Antioch College
Antioch College recently announced that its begun the Antioch College Farm, its first major sustainability project, to be located on the former "golf course." Shown above is the committee of faculty and staff who are meeting to explore ways to integrate the farm into campus life. Shown above are, from left first row, chemistry professor David Kammler; local farmer Kat Christen, who will design the farm's first phase; Dean of Community Life Louise Smith; and Glen Helen Project Managers Ann Simonson and Brooke Bryan. In back are Glen Helen Director Nick Boutis, who will coordinate campus sustainability efforts, and philosophy professor Lewis Trelawny-Cassity. (Photo by Diane Chiddister)

Antioch College recently announced that it has begun the Antioch College Farm, its first major sustainability project, to be located on the former "golf course." Shown above is the committee of faculty and staff who are meeting to explore ways to integrate the farm into campus life. From left, first row, are: chemistry professor David Kammler; local farmer Kat Christen, who will design the farm's first phase; Dean of Community Life Louise Smith; and Glen Helen Project Managers Ann Simonson and Brooke Bryan. In back are Glen Helen Director Nick Boutis, who will coordinate campus sustainability efforts, and philosophy professor Lewis Trelawny-Cassity. (Photo by Diane Chiddister)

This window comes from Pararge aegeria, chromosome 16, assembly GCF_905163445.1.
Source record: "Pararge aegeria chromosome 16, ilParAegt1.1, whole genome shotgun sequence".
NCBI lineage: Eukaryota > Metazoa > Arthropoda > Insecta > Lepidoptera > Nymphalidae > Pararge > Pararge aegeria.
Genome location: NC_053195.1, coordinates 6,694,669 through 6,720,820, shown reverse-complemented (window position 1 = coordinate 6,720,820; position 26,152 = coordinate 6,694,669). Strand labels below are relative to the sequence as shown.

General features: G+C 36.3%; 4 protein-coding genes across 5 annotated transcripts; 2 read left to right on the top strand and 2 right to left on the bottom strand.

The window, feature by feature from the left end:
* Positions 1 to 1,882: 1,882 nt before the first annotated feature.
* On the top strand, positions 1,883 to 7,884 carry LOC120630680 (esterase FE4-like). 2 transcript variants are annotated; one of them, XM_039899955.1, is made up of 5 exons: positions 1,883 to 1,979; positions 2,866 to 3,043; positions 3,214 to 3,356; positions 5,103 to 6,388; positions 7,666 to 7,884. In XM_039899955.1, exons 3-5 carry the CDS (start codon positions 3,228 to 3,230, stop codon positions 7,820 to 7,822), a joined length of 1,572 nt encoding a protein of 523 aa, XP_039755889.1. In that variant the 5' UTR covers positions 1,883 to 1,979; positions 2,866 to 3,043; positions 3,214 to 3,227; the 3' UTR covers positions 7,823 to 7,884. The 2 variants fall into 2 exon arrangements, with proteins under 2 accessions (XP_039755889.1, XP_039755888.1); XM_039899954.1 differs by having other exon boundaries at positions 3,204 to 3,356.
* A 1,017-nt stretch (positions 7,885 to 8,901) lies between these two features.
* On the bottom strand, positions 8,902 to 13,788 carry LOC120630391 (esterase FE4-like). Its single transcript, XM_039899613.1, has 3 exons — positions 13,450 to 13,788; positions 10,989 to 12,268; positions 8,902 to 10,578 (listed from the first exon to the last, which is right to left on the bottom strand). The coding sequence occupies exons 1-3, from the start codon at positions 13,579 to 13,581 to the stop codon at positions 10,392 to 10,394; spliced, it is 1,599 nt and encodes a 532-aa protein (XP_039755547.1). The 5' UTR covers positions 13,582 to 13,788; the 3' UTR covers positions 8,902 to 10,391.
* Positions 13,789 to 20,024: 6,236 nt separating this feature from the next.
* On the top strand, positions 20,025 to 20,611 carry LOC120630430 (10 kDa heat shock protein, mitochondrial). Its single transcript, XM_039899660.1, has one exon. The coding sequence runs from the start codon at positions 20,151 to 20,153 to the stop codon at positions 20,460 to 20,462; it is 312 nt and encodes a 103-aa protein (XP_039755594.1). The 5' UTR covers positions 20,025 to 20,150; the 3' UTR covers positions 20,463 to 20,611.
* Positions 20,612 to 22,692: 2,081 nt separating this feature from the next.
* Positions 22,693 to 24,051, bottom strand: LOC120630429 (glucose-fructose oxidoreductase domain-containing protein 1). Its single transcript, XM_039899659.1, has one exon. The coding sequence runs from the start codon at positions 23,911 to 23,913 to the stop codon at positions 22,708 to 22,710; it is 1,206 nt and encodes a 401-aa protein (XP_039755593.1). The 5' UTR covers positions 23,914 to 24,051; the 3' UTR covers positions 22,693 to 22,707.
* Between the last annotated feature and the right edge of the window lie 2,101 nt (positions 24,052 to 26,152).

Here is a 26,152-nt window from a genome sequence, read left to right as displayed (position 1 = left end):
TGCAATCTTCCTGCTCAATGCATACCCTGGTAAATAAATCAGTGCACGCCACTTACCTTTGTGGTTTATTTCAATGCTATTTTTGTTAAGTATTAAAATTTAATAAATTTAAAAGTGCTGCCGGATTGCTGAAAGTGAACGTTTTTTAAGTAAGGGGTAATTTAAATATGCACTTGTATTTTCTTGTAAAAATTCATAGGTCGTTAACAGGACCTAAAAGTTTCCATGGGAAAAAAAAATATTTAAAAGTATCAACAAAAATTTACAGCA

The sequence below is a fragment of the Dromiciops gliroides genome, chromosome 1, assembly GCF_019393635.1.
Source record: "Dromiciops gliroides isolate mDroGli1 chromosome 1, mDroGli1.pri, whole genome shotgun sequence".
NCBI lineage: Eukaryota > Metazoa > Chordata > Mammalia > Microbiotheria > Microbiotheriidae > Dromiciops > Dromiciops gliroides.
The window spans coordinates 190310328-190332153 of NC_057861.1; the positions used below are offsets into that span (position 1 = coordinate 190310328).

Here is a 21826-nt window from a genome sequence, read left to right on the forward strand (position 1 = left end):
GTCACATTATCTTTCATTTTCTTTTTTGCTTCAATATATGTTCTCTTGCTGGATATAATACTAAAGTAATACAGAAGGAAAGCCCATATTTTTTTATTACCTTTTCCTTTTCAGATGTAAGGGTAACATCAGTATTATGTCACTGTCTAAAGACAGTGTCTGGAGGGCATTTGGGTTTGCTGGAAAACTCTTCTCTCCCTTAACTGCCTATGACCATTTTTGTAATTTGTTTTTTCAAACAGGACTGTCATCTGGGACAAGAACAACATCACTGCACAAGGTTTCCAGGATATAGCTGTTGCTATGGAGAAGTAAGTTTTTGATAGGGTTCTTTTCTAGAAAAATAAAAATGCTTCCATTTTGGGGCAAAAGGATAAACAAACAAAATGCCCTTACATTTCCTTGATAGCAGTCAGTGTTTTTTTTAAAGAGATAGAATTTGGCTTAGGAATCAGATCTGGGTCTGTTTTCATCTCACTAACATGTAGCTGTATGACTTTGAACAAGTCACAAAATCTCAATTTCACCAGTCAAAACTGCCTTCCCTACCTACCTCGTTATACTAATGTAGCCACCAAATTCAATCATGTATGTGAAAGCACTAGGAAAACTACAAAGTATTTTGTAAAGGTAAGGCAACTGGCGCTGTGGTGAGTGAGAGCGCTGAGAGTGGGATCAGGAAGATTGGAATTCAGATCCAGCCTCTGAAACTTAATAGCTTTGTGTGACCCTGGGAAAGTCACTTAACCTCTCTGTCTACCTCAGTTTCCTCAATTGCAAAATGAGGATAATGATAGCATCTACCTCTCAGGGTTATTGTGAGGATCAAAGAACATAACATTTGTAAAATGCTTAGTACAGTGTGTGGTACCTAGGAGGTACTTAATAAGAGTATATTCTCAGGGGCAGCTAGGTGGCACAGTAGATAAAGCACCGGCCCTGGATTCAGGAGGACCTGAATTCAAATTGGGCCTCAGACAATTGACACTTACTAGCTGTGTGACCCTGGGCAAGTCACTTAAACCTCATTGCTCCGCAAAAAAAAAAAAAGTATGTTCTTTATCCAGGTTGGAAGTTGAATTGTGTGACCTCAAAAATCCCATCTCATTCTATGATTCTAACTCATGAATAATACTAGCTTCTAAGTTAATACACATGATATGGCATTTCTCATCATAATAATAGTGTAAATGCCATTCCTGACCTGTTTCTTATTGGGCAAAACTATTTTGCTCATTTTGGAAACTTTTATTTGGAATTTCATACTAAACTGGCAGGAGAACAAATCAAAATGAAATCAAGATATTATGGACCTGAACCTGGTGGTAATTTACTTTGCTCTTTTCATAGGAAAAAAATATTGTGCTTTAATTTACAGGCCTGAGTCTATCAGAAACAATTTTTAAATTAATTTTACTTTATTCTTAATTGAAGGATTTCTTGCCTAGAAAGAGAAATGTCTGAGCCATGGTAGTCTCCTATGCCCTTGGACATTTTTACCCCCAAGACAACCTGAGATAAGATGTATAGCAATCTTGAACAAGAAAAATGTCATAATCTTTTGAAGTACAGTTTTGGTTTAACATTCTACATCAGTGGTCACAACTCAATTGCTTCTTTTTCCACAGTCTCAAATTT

A farm takes root at Antioch College

Antioch College recently announced that it has launched its first major sustainability project, the Antioch College Farm, to be located on the former college “golf course” and former campus garden. Glen Helen Director Nick Boutis will coordinate the college’s sustainability efforts, including the farm, and organic farmer Kat Christen has been hired to design the first phase of the project.

In June, Antioch College President Mark Roosevelt announced that sustainability will be a major focus of the new college.

A committee of faculty and staff are meeting to explore ways to integrate the farm into the life of the campus. Organizers envision the farm as providing not only opportunities for students to grow fruits and vegetables and learn sustainability practices, but also to provide learning that could be incorporated into a range of classes, from chemistry to philosophy.

And the college’s unique position of regenerating itself after being closed puts it at an advantage regarding the new project, according to Boutis in a recent interview.

“Most colleges can’t integrate the farm into their campus from the get-go but we can,” he said. “If we do this wisely, we can figure out how the farm interacts with the facilities, the curriculum and the community. I think it’s incredibly exciting and one of the things that Antioch intends to do moving forward.”

See the Aug, 4 Yellow Springs News for a more detailed article on the Antioch College farm.

Topics:

No comments yet for this article.

The Yellow Springs News encourages respectful discussion of this article.
You must to post a comment.

Don't have a login? Register for a free YSNews.com account.

The forecast for 45387 by Wordpress Weather